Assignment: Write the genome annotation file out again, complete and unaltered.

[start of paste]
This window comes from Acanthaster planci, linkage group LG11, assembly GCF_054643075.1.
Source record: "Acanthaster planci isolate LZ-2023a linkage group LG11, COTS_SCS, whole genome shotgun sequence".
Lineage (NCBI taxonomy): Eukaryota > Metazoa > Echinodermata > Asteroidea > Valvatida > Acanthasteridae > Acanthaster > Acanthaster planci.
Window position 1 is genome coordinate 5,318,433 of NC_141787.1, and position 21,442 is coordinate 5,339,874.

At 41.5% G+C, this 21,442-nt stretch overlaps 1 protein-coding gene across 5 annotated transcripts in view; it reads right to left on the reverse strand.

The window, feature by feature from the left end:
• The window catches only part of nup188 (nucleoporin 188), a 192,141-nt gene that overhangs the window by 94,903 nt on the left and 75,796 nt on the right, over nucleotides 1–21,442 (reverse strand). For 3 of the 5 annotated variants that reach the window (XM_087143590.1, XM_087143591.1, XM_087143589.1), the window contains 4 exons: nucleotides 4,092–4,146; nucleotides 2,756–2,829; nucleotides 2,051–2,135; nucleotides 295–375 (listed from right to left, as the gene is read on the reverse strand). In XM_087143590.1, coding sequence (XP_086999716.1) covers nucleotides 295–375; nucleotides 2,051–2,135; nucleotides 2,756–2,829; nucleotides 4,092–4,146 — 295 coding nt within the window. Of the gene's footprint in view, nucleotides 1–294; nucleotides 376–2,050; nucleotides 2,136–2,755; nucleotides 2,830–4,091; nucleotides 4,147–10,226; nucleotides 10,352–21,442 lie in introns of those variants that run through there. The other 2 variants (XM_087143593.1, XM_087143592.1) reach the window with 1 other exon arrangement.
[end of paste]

This window comes from Acanthaster planci, linkage group LG11, assembly GCF_054643075.1.
Source record: "Acanthaster planci isolate LZ-2023a linkage group LG11, COTS_SCS, whole genome shotgun sequence".
Lineage (NCBI taxonomy): Eukaryota > Metazoa > Echinodermata > Asteroidea > Valvatida > Acanthasteridae > Acanthaster > Acanthaster planci.
Window position 1 is genome coordinate 5,318,433 of NC_141787.1, and position 21,442 is coordinate 5,339,874.

At 41.5% G+C, this 21,442-nt stretch overlaps 1 protein-coding gene across 5 annotated transcripts in view; it reads right to left on the reverse strand.

The window, feature by feature from the left end:
• The window catches only part of nup188 (nucleoporin 188), a 192,141-nt gene that overhangs the window by 94,903 nt on the left and 75,796 nt on the right, over nucleotides 1–21,442 (reverse strand). For 3 of the 5 annotated variants that reach the window (XM_087143590.1, XM_087143591.1, XM_087143589.1), the window contains 4 exons: nucleotides 4,092–4,146; nucleotides 2,756–2,829; nucleotides 2,051–2,135; nucleotides 295–375 (listed from right to left, as the gene is read on the reverse strand). In XM_087143590.1, coding sequence (XP_086999716.1) covers nucleotides 295–375; nucleotides 2,051–2,135; nucleotides 2,756–2,829; nucleotides 4,092–4,146 — 295 coding nt within the window. Of the gene's footprint in view, nucleotides 1–294; nucleotides 376–2,050; nucleotides 2,136–2,755; nucleotides 2,830–4,091; nucleotides 4,147–10,226; nucleotides 10,352–21,442 lie in introns of those variants that run through there. The other 2 variants (XM_087143593.1, XM_087143592.1) reach the window with 1 other exon arrangement.